Friday, August 10, 2012

A Hero On Facebook

I have to admit, I’m not a huge fan of Facebook. Facebook makes me feel guilty. Every day I wake up to a new onslaught of messages, quips and greetings from friends and family from all over the world. I can’t keep up! My real life is busy enough already and sometimes I feel like my cyberlife only threatens to clutter things up even more. The thing is though, the only way I ever find out some of the stuff that happens to the people in my life is through Facebook…which sort of hacks me off. And even though I really want to hate Facebook…I can’t. How can you hate something that’s (quite honestly) so helpful? Case in point: Charles Hardage III.

Now I’ve known Charlie Hardage and his family for over 20 years. We all attended the same church back in Texas, and Charlie’s dad and I served as elders together for a few years. I watched Charlie grow from an ornery, little elementary school kid into an ornery, not-so-little adult. Charlie and my son Ben were good buddies through their high school years, and after Charlie headed off to college, it was usually a fun time when he came home on break. He was always good for a laugh and overly eager to tease and cajole whoever came within his sights. After graduating from college, Charlie went to work for one of those big name hi-tech companies based in the Nashville area, but it didn’t stick. Charlie was one of those guys who were deeply affected by the events of 9-11. Much to everyone’s surprise, one day Charlie quit his white collar desk job and enlisted in the US Army (See Below).

This is where Facebook steps in.

A couple of days ago, I saw on Facebook that Charlie Hardage was shot on Friday, August 3, 2012 in Afghanistan. I don’t know all the details. All I know is that he was shot through the neck, the bullet exited out his shoulder…and he’s alive! I silently lifted a prayer of thanks to God as I sent off a quick text to Charlie’s father—letting him know how grateful my wife Amy and I were that Charlie was alive.

Now, I love Afghanistan and the people of Afghanistan. I had the privilege of co-leading a Flatirons men’s trip there back in April, and it left an indelible mark on my heart. What we saw and experienced in-and-around Kabul was nothing but warmth and openness. But needless to say, it’s still a very dangerous place…especially for our troops stationed out there. That sobering fact was only hammered home by today’s headlines; 3 US Troops were gunned down and killed in Afghanistan on Friday. And right now, there are 3 families dealing with the tragic news that their son, their brother, their husband or their friend was killed in action in a land so far away, and so foreign, that it almost doesn’t seem real. And I’m almost certain that these families are all asking, “Why?” The truth is, there are no good answers that will erase away those questions… and doubts…and pain. As followers of Jesus, we can only turn to Him and ask for peace, for wisdom, and for help in the middle of all those questions. Isaiah 55:8-9 tells us:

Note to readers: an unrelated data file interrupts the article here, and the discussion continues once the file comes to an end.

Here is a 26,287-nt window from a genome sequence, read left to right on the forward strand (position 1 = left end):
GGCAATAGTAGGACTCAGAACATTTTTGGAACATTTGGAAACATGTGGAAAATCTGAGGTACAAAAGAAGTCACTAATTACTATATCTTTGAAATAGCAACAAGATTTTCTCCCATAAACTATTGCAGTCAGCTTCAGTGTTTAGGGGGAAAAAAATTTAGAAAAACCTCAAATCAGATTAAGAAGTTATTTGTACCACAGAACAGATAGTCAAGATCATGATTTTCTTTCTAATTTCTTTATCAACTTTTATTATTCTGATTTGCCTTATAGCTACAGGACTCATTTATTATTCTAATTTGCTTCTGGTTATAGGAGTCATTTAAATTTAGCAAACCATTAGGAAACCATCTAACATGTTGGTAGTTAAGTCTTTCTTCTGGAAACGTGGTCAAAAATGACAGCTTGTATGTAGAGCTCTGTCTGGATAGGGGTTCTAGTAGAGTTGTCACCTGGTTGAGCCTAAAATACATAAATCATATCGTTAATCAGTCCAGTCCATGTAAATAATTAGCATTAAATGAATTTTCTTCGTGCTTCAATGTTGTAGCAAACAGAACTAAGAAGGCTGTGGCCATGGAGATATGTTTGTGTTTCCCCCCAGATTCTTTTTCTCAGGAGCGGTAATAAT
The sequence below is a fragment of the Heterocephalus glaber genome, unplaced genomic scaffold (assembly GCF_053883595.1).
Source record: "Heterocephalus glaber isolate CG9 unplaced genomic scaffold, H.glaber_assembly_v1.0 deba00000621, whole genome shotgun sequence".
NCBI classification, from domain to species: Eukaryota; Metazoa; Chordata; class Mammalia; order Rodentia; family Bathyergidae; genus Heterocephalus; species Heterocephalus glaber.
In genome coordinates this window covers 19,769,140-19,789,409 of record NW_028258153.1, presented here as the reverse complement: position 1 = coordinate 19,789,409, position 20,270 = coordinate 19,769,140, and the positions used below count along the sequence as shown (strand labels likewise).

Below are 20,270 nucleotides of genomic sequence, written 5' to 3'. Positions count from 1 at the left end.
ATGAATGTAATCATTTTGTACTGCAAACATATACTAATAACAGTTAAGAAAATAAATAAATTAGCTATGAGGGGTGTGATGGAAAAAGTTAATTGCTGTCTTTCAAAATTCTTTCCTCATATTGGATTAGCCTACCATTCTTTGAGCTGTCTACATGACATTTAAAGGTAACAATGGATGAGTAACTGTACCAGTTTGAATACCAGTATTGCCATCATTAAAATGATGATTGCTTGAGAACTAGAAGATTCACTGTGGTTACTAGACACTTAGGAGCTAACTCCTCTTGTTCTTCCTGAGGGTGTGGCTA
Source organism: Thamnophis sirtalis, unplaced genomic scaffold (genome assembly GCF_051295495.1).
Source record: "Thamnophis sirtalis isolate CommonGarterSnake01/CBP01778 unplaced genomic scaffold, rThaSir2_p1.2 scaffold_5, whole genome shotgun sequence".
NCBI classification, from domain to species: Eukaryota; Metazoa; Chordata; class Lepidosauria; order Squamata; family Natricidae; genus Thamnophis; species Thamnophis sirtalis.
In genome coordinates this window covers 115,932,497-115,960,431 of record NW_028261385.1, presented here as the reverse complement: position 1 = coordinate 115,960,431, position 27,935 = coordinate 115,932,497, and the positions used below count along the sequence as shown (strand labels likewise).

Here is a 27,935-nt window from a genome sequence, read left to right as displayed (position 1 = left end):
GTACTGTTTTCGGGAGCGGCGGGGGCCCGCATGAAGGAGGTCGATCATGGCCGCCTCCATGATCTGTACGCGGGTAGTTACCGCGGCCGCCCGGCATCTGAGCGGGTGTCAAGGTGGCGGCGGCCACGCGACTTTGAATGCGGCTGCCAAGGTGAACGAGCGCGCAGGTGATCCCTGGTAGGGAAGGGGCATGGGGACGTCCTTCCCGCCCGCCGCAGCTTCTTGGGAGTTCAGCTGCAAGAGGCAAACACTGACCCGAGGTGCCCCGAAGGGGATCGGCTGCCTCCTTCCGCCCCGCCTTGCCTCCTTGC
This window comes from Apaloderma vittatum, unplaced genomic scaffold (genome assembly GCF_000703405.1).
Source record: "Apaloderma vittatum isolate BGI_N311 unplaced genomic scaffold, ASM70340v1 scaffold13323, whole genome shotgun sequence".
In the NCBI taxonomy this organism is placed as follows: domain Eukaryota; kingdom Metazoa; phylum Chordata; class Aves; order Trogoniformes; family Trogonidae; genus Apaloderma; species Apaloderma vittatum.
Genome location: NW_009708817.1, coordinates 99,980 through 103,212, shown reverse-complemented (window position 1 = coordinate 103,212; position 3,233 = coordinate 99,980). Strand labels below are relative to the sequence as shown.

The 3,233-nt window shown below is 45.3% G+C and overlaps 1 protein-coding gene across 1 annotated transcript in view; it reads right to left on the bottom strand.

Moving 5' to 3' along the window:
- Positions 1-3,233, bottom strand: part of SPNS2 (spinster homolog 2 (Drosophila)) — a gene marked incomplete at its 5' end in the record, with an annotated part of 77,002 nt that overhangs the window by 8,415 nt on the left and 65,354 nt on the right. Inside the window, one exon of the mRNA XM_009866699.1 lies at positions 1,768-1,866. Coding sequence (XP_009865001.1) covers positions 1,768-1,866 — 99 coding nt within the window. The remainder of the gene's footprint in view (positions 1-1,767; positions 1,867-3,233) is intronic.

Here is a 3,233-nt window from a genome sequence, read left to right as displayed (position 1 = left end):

“For my thoughts are not your thoughts, neither are your ways my ways,” declares the Lord.
 “As the heavens are higher than the earth, so are my ways higher than your ways and my thoughts than your thoughts.”
I know this to be true. I’ve seen this truth lived out in my life, and the lives of those I love. Still, I have a hard time working through this great truth. I’m sure I’m not the only one who wants to know why God does some things the way He does…and why He doesn’t always act the way I want Him to. Especially in times like these. I sit here at my desk thankfully rejoicing with my dear friends the Hardages because Charlie is alive…and I also sit here with a broken heart for the families of those 3 soldiers who didn’t get the good news that my friends the Hardages got. And over the next few days, weeks, months, and years theses families will have to “walk through the valley of the shadow of death” with the heavy cloud of “Why” bearing down on them.
No doubt about it…Charlie Hardage is a hero…and so are the 3 soldiers killed on Friday…and every other troop who has either died or put their life on hold to defend our freedom. Charlie has some serious injuries (including a couple of fractured vertebrae), but it looks like he’s going to fully recover and will soon be home where his wife and soon-to-be-born daughter await.

I hope you’ll join me in prayer for Charlie and for the healing hearts of the families who have lost loved ones in this on-going struggle. Let’s all pray that they will reach out and turn to the only One who can bring the healing and peace they need…and that they’ll lean on another great truth found in Psalm 34:18:
 “The Lord is close to the brokenhearted and saves those who are crushed in spirit.”
Amen to that.


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